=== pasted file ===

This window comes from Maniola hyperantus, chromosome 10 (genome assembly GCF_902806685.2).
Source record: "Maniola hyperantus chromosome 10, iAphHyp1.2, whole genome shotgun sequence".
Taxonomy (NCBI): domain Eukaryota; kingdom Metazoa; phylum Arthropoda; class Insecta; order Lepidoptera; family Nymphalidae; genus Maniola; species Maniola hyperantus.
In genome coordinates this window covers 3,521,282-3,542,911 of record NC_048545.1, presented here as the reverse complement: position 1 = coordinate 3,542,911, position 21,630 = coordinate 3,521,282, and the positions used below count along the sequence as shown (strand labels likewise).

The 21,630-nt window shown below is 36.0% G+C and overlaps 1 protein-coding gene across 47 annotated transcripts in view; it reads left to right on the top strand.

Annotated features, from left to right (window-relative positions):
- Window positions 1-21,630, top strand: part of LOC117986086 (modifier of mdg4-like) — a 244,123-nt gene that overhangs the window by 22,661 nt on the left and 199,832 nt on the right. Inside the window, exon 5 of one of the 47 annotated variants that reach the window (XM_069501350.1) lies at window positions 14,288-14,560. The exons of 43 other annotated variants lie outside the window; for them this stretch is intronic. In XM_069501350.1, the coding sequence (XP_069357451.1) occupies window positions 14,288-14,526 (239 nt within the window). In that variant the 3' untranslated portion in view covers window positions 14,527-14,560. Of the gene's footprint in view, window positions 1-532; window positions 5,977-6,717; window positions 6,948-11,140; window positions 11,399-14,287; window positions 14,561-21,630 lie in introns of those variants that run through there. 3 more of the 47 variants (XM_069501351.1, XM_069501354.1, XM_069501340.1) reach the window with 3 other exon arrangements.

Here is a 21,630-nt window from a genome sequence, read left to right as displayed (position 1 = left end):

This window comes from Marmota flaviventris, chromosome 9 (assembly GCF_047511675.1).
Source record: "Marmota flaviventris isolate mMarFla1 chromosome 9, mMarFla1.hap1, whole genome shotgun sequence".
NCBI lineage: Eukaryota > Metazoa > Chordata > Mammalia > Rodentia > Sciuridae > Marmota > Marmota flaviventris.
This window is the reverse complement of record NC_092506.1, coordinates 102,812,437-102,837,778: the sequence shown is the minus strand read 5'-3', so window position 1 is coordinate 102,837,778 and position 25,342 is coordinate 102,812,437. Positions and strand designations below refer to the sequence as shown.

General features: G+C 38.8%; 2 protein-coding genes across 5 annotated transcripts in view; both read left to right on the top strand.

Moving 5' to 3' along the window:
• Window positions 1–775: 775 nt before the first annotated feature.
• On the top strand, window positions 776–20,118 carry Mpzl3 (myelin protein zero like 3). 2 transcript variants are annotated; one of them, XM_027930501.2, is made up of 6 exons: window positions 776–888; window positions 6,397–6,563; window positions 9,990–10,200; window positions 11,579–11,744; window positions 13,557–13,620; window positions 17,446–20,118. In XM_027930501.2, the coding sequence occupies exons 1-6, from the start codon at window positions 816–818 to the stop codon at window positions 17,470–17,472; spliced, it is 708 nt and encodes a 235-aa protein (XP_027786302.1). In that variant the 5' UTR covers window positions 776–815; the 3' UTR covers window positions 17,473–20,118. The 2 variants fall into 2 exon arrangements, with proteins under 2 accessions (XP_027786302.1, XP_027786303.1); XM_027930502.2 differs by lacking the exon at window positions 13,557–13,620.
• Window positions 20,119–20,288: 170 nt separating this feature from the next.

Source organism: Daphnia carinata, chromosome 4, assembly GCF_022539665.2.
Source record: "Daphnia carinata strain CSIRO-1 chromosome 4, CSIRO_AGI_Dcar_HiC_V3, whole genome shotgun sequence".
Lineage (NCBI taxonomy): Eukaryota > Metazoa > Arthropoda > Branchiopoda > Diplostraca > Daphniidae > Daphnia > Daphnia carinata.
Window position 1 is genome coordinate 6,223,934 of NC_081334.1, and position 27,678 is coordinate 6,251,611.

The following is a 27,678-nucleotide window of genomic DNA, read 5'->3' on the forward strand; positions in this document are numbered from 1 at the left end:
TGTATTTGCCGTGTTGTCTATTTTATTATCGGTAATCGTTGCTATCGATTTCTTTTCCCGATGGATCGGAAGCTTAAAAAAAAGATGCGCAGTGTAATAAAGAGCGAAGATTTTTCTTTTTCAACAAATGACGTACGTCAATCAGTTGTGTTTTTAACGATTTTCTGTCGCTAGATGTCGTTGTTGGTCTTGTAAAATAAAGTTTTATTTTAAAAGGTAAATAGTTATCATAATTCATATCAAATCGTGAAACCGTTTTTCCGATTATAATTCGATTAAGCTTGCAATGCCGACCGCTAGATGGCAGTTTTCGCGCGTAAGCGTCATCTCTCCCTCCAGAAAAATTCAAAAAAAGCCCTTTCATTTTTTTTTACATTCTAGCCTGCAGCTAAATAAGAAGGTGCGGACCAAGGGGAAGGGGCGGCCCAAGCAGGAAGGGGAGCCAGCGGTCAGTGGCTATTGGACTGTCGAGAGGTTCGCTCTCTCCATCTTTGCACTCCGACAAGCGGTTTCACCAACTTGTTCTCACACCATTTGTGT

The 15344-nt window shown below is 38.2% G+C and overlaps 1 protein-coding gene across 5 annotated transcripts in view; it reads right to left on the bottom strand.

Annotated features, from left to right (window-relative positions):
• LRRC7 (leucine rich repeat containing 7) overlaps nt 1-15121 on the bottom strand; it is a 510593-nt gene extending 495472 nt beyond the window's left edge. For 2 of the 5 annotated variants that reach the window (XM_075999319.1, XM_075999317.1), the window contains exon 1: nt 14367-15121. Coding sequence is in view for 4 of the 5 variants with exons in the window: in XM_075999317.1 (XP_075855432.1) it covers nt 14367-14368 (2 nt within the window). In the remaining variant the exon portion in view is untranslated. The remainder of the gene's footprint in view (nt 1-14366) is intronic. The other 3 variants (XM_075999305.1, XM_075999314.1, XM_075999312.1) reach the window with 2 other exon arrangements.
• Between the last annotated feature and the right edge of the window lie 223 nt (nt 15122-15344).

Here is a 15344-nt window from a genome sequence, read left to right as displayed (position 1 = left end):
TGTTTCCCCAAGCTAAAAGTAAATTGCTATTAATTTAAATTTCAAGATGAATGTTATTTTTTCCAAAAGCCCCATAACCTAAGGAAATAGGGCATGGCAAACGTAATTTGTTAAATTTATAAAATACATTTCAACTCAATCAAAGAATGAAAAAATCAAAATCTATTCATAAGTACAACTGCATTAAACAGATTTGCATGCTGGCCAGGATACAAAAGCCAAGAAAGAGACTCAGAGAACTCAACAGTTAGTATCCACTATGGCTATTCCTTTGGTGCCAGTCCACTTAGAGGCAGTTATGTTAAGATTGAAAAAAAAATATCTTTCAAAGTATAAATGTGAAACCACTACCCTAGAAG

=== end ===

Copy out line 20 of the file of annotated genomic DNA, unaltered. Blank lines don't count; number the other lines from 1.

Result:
Lineage (NCBI taxonomy): Eukaryota > Metazoa > Arthropoda > Branchiopoda > Diplostraca > Daphniidae > Daphnia > Daphnia carinata.